In advance of an appearance at London’s ICA (which, in the event, didn’t happen), a conversation with Mark Smith, musician (The Fall) and founder of the legendary punk fanzine Sniffin’ Glue— which quickly became a vital outlet for punk in the 70s.
It’s different today because you’ve got the internet. If we want to have our say on anything we can go straight online to our blog, our Facebook page, our Twitter. But remember, in the 70s there wasn’t any of that. If you wanted to get your voice out there, you had to actually do something. When you started a fanzine in the old days, you had to actually cut and paste. You used felt-tip pen and cow gum to physically cut and paste it together. And then you’d go down the local photocopying shop. In those days, nobody had their own photocopiers. I mean, nowadays most printers can photocopy and in those days, you had to get up off your bum and go down the photocopying shop. It was more of a hands-on process. I don’t think there’s any need for fanzines, in the same way, these days because people can just start blogs and that, can’t they? You can put it all on YouTube. There are more ways of getting your voice out there nowadays and in the 70s there wasn’t, so you had to go and start a fanzine…
More first-hand history– and more cover art– at “Tracing the beginnings of the punk fanzine.”
As we we give ourselves over to Submission, we might spare a thought for Edward Kennedy “Duke” Ellington; he died on this date in 1974. A composer, pianist, and bandleader, Ellington is generally credited with elevating the perception of jazz to an art form on a par with other more traditional musical genres. In a career that spanned 60 years (he wrote his first song,”Poodle Dog Rag,” in 1914, at the age of 15 while working as a soda jerk in the Poodle Dog Cafe in Washington, D.C.), Ellington wrote more than one thousand compositions– the largest recorded personal jazz legacy– many, many of which become standards (“Mood Indigo,” “It Don’t Mean A Thing [If You Ain’t Got That Swing],” “Take the A Train,” and many, many others). As a performer, his career spanned continents, and ran from The Cotton Club to Carnegie Hall. As a recording artist he sold millions of records and won 12 Grammy Awards, plus the Grammy for Lifetime Achievement and membership in the Grammy Hall of Fame (among many other Hall of Fame memberships and musical laurels). He won the Presidential Medal of Freedom in 1969, was awarded a posthumous Pulitzer Prize in 1999.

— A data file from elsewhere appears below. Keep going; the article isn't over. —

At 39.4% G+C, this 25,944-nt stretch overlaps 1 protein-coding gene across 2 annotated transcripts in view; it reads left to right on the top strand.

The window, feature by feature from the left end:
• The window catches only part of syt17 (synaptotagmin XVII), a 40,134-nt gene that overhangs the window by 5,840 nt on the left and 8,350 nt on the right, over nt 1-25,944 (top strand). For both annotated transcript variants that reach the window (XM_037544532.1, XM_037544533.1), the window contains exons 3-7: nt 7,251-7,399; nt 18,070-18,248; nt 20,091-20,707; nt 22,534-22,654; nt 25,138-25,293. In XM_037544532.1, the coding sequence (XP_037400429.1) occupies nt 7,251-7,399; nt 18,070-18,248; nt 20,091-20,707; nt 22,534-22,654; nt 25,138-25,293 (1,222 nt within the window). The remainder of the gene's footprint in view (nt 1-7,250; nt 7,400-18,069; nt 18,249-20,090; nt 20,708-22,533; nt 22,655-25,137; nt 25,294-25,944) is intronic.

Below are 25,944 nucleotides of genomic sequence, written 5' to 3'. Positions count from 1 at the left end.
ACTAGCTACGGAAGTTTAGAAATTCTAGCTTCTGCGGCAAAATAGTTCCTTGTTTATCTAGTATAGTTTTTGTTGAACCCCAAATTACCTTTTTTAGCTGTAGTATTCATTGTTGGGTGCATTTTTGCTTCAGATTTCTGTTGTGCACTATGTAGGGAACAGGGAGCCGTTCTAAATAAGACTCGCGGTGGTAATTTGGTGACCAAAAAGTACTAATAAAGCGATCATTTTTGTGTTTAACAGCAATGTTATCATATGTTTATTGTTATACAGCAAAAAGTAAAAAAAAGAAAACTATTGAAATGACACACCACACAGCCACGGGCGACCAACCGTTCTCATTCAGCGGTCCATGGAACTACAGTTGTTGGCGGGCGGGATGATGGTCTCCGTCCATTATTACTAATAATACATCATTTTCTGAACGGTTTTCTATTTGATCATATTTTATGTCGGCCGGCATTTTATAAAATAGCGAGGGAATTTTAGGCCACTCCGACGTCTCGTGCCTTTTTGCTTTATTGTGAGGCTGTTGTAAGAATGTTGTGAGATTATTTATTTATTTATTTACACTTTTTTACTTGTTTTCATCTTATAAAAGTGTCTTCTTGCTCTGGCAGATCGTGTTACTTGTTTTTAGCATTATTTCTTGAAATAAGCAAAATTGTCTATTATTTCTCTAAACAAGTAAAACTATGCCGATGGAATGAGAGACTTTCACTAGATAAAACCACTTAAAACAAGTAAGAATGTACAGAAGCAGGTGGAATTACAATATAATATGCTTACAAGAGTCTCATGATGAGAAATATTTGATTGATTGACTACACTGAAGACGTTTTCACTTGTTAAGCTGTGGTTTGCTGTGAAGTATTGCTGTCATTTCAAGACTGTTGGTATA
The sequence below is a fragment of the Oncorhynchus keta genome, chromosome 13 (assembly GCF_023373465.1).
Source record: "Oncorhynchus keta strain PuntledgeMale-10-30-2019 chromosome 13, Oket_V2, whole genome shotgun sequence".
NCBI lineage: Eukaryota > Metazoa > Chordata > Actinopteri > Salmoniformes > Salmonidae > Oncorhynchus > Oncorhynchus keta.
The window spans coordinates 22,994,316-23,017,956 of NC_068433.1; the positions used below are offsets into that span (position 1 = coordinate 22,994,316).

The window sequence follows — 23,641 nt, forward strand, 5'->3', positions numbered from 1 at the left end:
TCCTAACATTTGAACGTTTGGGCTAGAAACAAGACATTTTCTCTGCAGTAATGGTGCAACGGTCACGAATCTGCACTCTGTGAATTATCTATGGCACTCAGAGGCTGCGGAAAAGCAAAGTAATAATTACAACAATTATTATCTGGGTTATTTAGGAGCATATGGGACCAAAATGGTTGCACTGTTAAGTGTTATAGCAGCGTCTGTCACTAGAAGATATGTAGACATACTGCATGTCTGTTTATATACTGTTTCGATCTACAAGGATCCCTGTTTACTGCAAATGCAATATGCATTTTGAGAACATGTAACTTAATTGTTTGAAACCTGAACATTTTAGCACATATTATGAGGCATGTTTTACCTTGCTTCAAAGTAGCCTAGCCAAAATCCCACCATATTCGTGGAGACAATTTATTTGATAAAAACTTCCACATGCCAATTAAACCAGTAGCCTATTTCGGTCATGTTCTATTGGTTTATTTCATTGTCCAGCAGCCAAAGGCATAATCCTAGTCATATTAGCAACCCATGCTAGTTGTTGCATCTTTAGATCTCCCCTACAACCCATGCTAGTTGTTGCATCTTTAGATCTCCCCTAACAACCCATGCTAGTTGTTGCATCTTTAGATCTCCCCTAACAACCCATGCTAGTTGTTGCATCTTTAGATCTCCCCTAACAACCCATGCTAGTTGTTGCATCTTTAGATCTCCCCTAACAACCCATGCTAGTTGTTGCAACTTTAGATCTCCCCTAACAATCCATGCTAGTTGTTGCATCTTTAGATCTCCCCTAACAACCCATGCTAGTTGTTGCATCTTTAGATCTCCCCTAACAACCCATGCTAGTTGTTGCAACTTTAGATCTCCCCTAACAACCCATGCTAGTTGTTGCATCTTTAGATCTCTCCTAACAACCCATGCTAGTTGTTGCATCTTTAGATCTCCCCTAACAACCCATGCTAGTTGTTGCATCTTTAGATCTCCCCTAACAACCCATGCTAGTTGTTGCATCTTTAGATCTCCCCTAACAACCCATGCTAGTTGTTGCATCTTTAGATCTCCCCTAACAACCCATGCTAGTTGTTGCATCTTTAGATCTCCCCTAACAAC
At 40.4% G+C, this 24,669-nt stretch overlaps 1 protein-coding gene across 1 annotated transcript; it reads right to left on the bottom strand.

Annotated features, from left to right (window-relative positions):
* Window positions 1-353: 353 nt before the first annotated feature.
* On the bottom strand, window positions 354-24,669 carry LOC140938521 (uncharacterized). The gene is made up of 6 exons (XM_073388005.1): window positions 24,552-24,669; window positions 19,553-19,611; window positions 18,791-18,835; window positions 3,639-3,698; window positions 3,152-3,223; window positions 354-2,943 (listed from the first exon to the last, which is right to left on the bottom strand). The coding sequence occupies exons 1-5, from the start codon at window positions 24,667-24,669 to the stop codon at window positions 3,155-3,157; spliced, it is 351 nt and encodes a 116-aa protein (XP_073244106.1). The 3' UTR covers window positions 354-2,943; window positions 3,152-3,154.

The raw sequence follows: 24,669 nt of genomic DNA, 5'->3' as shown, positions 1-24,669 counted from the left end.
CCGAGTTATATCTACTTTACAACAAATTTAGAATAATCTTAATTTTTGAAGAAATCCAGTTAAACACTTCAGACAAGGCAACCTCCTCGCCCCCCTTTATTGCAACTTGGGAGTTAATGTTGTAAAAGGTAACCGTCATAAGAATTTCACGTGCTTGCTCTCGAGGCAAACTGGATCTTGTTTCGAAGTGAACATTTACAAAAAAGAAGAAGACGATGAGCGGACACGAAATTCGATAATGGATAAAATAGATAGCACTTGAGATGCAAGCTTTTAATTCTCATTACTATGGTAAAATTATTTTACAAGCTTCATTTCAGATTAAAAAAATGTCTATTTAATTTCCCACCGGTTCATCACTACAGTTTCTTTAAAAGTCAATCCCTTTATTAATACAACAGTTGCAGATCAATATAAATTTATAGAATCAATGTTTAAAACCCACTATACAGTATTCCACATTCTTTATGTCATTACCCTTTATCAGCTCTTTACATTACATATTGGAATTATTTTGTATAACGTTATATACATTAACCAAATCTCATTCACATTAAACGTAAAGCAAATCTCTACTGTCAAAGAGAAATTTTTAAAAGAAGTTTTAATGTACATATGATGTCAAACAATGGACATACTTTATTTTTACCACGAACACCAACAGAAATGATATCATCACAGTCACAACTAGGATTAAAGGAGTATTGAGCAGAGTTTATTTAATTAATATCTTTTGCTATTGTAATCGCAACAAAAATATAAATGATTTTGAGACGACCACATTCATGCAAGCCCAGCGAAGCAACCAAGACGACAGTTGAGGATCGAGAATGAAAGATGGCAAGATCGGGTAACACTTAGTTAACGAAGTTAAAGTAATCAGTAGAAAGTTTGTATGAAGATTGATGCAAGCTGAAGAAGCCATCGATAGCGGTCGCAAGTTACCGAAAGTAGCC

And, as regular readers may recall, he had something to teach us all about the fine art of eating.
* Friedrich Nietzsche
As we trip the light fantastic, we might recall that it was on this date in 1965, in the wee hours, in a motel room in Clearwater, Florida, that Keith Richards awoke, grabbed his guitar, turned on a small portable tape recorded, laid down the signature riff of ”(I Can’t Get No) Satisfaction”… then slipped back into the arms of Morpheus.
“When I woke up in the morning, the tape had run out,” Richards recalled many years later. “I put it back on, and there’s this, maybe, 30 seconds of ‘Satisfaction,’ in a very drowsy sort of rendition. And then suddenly—the guitar goes ‘CLANG,” and then there’s like 45 minutes of snoring.”